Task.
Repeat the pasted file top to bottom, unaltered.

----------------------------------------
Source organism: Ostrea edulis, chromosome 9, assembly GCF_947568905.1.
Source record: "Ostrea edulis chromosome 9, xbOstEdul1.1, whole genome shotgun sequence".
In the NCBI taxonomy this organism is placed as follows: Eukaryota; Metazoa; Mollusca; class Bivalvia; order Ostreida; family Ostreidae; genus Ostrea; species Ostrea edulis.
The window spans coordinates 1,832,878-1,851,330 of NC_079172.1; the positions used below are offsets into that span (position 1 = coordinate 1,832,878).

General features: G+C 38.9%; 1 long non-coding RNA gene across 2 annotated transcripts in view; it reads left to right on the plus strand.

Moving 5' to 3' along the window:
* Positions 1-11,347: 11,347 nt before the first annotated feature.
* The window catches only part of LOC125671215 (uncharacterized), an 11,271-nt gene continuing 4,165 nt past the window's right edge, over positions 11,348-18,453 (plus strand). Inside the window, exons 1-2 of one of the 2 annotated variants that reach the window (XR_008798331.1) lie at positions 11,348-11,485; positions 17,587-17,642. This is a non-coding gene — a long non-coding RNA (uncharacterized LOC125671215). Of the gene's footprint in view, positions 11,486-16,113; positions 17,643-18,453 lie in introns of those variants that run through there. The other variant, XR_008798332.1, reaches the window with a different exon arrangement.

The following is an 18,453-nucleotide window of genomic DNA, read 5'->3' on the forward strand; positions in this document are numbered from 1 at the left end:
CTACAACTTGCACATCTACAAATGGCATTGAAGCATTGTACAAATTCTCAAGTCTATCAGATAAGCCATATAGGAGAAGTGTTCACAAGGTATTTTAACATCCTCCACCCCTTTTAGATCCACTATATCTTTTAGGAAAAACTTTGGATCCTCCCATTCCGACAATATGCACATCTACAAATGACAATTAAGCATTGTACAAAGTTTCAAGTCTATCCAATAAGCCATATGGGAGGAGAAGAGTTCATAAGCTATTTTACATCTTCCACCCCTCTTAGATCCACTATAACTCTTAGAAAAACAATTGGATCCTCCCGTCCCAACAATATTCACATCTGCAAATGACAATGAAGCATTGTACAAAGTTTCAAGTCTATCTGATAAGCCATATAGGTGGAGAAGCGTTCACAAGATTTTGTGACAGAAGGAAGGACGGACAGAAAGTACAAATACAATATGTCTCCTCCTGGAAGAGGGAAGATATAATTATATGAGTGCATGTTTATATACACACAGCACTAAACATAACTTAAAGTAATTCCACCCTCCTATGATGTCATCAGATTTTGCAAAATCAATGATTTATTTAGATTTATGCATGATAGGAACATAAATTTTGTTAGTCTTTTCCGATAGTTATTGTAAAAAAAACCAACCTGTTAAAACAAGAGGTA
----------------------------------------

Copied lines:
Source organism: Ostrea edulis, chromosome 9, assembly GCF_947568905.1.
Source record: "Ostrea edulis chromosome 9, xbOstEdul1.1, whole genome shotgun sequence".
In the NCBI taxonomy this organism is placed as follows: Eukaryota; Metazoa; Mollusca; class Bivalvia; order Ostreida; family Ostreidae; genus Ostrea; species Ostrea edulis.
The window spans coordinates 1,832,878-1,851,330 of NC_079172.1; the positions used below are offsets into that span (position 1 = coordinate 1,832,878).

General features: G+C 38.9%; 1 long non-coding RNA gene across 2 annotated transcripts in view; it reads left to right on the plus strand.

Moving 5' to 3' along the window:
* Positions 1-11,347: 11,347 nt before the first annotated feature.
* The window catches only part of LOC125671215 (uncharacterized), an 11,271-nt gene continuing 4,165 nt past the window's right edge, over positions 11,348-18,453 (plus strand). Inside the window, exons 1-2 of one of the 2 annotated variants that reach the window (XR_008798331.1) lie at positions 11,348-11,485; positions 17,587-17,642. This is a non-coding gene — a long non-coding RNA (uncharacterized LOC125671215). Of the gene's footprint in view, positions 11,486-16,113; positions 17,643-18,453 lie in introns of those variants that run through there. The other variant, XR_008798332.1, reaches the window with a different exon arrangement.

The following is an 18,453-nucleotide window of genomic DNA, read 5'->3' on the forward strand; positions in this document are numbered from 1 at the left end:
CTACAACTTGCACATCTACAAATGGCATTGAAGCATTGTACAAATTCTCAAGTCTATCAGATAAGCCATATAGGAGAAGTGTTCACAAGGTATTTTAACATCCTCCACCCCTTTTAGATCCACTATATCTTTTAGGAAAAACTTTGGATCCTCCCATTCCGACAATATGCACATCTACAAATGACAATTAAGCATTGTACAAAGTTTCAAGTCTATCCAATAAGCCATATGGGAGGAGAAGAGTTCATAAGCTATTTTACATCTTCCACCCCTCTTAGATCCACTATAACTCTTAGAAAAACAATTGGATCCTCCCGTCCCAACAATATTCACATCTGCAAATGACAATGAAGCATTGTACAAAGTTTCAAGTCTATCTGATAAGCCATATAGGTGGAGAAGCGTTCACAAGATTTTGTGACAGAAGGAAGGACGGACAGAAAGTACAAATACAATATGTCTCCTCCTGGAAGAGGGAAGATATAATTATATGAGTGCATGTTTATATACACACAGCACTAAACATAACTTAAAGTAATTCCACCCTCCTATGATGTCATCAGATTTTGCAAAATCAATGATTTATTTAGATTTATGCATGATAGGAACATAAATTTTGTTAGTCTTTTCCGATAGTTATTGTAAAAAAAACCAACCTGTTAAAACAAGAGGTA